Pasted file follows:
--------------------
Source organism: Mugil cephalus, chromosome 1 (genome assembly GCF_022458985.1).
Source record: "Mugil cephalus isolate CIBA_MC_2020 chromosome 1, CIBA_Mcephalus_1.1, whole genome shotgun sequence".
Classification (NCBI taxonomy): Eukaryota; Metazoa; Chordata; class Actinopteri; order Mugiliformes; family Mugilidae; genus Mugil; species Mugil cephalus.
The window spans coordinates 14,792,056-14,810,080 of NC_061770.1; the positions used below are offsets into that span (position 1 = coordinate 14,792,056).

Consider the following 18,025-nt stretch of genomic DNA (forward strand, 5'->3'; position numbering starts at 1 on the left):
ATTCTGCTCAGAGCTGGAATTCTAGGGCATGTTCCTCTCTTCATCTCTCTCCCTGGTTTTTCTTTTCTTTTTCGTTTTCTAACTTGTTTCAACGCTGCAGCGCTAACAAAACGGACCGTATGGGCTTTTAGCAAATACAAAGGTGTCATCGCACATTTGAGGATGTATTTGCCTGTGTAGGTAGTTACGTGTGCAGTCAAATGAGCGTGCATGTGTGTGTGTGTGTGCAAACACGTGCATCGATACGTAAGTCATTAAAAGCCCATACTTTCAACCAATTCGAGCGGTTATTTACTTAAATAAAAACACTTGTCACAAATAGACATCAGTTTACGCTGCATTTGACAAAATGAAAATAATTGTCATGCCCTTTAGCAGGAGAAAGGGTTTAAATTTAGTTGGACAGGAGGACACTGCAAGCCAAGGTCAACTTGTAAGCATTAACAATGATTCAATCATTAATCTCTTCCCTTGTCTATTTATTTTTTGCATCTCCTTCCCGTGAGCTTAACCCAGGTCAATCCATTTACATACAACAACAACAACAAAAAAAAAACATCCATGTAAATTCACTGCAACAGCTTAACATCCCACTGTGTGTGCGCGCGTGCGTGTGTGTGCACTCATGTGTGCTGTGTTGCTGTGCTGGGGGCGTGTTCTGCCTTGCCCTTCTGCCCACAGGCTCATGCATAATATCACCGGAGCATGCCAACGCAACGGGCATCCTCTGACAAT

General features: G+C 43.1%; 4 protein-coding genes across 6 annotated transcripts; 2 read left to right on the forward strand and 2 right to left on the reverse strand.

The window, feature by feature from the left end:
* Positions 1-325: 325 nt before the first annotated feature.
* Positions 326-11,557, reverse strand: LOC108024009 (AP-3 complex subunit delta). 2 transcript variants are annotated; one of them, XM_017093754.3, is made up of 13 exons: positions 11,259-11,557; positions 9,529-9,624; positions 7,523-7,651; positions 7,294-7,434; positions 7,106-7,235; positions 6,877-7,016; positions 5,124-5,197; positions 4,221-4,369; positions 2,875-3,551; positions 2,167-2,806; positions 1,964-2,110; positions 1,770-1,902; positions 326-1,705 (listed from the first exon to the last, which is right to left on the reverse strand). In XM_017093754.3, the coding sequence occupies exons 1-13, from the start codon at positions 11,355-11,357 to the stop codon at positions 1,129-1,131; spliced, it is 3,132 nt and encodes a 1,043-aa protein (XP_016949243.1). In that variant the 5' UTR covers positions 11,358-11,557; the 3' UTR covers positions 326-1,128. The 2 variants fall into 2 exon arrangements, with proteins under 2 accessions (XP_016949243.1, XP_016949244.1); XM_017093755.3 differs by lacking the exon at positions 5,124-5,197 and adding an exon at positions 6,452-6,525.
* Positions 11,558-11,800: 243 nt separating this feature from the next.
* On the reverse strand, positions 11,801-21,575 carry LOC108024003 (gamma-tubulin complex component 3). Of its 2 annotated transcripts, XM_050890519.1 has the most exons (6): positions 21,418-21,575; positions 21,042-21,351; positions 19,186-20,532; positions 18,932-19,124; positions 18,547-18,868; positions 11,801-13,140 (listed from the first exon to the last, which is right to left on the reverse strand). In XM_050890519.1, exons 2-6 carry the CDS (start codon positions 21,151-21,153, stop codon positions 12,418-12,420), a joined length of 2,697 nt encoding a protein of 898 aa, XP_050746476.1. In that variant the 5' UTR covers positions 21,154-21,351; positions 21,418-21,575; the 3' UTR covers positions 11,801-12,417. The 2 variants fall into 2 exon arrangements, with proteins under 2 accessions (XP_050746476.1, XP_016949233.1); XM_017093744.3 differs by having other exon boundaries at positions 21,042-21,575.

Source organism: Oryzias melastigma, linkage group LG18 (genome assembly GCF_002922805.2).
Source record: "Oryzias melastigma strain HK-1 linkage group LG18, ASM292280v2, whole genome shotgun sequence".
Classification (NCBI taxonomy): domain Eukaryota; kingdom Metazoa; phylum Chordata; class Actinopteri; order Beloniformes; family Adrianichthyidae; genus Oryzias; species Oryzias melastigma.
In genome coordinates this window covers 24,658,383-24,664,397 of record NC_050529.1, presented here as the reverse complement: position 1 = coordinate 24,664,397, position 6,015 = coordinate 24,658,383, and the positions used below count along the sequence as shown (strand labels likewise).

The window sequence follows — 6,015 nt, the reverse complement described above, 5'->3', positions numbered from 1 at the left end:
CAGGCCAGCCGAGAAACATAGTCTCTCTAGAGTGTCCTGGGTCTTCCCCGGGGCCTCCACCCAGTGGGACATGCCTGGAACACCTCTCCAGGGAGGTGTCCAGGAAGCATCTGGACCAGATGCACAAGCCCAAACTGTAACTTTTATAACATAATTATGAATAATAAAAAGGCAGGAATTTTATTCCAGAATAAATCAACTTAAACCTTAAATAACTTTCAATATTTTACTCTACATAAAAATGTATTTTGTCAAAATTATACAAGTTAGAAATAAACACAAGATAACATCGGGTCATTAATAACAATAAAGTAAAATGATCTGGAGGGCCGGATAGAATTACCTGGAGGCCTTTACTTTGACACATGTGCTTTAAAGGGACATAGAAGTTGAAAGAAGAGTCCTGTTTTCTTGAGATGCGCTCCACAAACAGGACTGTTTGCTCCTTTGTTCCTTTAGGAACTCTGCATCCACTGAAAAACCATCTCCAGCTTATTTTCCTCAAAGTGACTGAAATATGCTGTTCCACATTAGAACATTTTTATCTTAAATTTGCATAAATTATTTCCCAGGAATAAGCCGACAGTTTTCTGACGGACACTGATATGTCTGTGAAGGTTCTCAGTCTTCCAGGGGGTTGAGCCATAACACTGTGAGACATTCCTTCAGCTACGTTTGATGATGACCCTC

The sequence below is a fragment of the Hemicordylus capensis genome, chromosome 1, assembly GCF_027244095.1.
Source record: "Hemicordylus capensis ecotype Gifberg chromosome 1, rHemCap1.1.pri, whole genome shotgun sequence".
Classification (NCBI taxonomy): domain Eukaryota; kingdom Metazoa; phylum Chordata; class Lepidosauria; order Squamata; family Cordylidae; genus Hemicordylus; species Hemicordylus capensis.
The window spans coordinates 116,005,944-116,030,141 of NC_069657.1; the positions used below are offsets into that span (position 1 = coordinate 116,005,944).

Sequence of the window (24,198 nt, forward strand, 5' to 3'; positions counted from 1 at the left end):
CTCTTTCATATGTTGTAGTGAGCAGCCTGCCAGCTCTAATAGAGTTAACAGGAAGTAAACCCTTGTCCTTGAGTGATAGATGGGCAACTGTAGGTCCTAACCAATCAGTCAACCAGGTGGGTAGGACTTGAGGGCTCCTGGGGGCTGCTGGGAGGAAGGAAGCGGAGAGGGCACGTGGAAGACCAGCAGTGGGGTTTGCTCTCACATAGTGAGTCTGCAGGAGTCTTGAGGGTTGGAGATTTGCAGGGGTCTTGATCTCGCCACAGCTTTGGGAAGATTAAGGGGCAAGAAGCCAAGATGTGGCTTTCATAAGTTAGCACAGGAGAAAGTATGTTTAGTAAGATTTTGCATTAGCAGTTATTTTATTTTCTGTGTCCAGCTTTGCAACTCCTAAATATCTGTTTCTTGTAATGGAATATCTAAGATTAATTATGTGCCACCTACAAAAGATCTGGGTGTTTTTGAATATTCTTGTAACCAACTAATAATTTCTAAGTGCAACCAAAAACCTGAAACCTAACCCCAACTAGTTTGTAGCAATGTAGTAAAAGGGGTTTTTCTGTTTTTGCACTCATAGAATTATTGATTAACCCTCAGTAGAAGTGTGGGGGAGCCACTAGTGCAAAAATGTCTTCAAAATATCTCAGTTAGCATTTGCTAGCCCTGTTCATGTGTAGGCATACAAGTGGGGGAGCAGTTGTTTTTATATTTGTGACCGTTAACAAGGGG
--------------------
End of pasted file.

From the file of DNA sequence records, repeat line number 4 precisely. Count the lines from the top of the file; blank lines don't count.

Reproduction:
The window spans coordinates 14,792,056-14,810,080 of NC_061770.1; the positions used below are offsets into that span (position 1 = coordinate 14,792,056).